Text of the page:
Your latency experiences are somewhat worrying. In my own testing on my local, fast network I've noticed a few differences between Mongo & MySQL when it comes to latency:
- MySQL request round-trip-time is frequently under 5ms for small items. Sometimes as low as 2.
- MongoDB request RTT is about 3x slower, around 15ms.
Part of the MongoDB time was due to TCP connection setup time, where the MySQL was using a pre-existing (pooled) connection. In both cases the database was not replicated or sharded, so these can be considered best-case (for my network).
Mongo replica-sets can help you here, but only if your application is able to tolerate loose convergence1. In order to made maximal speed, you'll have to configure your mongo writes to only return when the mongodb server reports that it has received the write, and configure your app-servers to only use the AZ-local Mongo instance. Reads will need to use SlaveOK so they can read from that AZ-local replica, this will show local-writes as well as replicated-writes from the other nodes that have been converged so far. This means that each AZ will have a slightly different view of the entire database; the past X minutes will just have local changes, but the deep history will be converged.
This setup will provide low (same-AZ) latency between app-server and DB server. However, the data-view from the app-servers will be different depending on the AZ being hit by your app-consumers. Whether or not this architecture is tolerable for your application can only be decided by you.
However, there is a very big problem with this: MongoDB doesn't support multi-master2 replication, all writes must go to the single Master.
It is currently (v2.2) not possible to configure MongoDB to allow writes to slaves, so all writes in your "write heavy" application will have to go to the single master of the replica-set. You don't mention if read latency is an issue, but if it is, then SlaveOK reads will grab the local Mongo replica-member; but unlike above it may not have received all of the updates from the master yet so there will definitely be a lag between write-submit and when it shows up the local slave.
There are a few different write-types for Mongo. The default returns OK as soon as the Mongo server has fully received the write. Next step up is the mode where it only returns OK when it has comitted the write to the Journal. And the most paranoid (and therefore slowest by far in a mongo with replicas) is only returns OK when a specified number of replicas report the write is in their journals. The default mode is fastest, but the last mode ensures the local replicas have the write (strict consistency).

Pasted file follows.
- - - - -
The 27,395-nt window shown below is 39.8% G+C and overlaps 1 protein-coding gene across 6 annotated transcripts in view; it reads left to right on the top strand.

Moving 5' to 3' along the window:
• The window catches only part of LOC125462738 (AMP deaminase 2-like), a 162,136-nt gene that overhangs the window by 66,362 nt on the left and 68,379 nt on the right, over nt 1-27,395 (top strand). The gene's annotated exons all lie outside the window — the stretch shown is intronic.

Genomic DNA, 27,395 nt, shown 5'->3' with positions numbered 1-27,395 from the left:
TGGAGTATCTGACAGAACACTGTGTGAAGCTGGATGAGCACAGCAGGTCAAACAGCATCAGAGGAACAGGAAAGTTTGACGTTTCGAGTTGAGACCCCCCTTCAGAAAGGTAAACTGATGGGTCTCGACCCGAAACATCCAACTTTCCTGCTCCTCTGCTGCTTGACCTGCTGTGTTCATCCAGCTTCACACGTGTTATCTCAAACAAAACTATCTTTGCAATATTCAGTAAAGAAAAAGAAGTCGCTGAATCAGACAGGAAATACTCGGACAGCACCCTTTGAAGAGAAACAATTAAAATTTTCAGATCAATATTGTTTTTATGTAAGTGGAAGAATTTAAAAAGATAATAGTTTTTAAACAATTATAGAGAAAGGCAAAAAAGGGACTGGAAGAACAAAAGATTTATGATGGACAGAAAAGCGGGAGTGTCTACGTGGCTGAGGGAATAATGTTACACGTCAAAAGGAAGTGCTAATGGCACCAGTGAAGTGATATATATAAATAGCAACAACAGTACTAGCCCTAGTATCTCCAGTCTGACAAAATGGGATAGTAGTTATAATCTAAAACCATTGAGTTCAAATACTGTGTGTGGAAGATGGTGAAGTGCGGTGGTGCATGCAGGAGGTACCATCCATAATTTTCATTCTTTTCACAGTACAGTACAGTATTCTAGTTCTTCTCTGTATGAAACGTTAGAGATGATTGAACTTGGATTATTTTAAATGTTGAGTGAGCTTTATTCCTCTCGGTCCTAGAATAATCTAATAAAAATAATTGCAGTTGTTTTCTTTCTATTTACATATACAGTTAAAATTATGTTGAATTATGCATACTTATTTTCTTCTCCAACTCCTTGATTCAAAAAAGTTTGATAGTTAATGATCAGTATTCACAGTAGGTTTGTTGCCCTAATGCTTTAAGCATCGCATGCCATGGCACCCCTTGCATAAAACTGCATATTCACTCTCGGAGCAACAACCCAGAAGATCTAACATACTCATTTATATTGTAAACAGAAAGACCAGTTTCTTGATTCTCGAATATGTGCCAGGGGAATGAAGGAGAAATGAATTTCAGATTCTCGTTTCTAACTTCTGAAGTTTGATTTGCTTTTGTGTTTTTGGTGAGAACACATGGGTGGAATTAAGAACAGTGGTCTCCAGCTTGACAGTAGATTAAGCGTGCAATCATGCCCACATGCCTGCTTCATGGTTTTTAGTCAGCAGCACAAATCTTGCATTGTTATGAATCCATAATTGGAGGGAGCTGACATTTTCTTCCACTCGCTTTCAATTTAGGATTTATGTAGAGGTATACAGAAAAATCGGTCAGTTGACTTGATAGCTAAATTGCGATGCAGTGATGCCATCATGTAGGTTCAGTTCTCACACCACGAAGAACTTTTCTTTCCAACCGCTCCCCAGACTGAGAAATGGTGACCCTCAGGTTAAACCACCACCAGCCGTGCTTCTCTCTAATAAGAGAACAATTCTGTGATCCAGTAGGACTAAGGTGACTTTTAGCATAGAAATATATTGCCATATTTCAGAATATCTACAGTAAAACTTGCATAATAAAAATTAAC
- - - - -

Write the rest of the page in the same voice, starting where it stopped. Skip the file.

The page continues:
If that master is not in the same AZ as the app-servers, the latency may very well be unworkable for you even with the default write style. If this is the case, mongo will not work for you as your app exists right now. you're going to have to think real hard about how to change your application to be less latency-sensitive on writes, or use a non-Mongo database that can do multi-master with loose convergence.
The closest Mongo gets to a multi-master configuration is through sharding. If your app-servers are aware of their geo-location, you can include the geo data into the Mongo Shard-Key. Then, when you connect to the MongoS for writing, all the writes go to the local shard's replica-set. Reads can poll the entire database (and will be corespondingly slow when drawing from the non-local shards), so this will maintain consistency. However, this depends entirely on location being your shard-key.
1: Loose Convergence, the time for a distributed or replicated database to come to a uniform state is the convergence time. Loose convergence is a long interval. Tight convergence is a short interval.
2: Multi-master, A database where more than one replica can accept writes. Examples of databases that can do this are Active Directory, OpenLDAP, and some MySQL configs.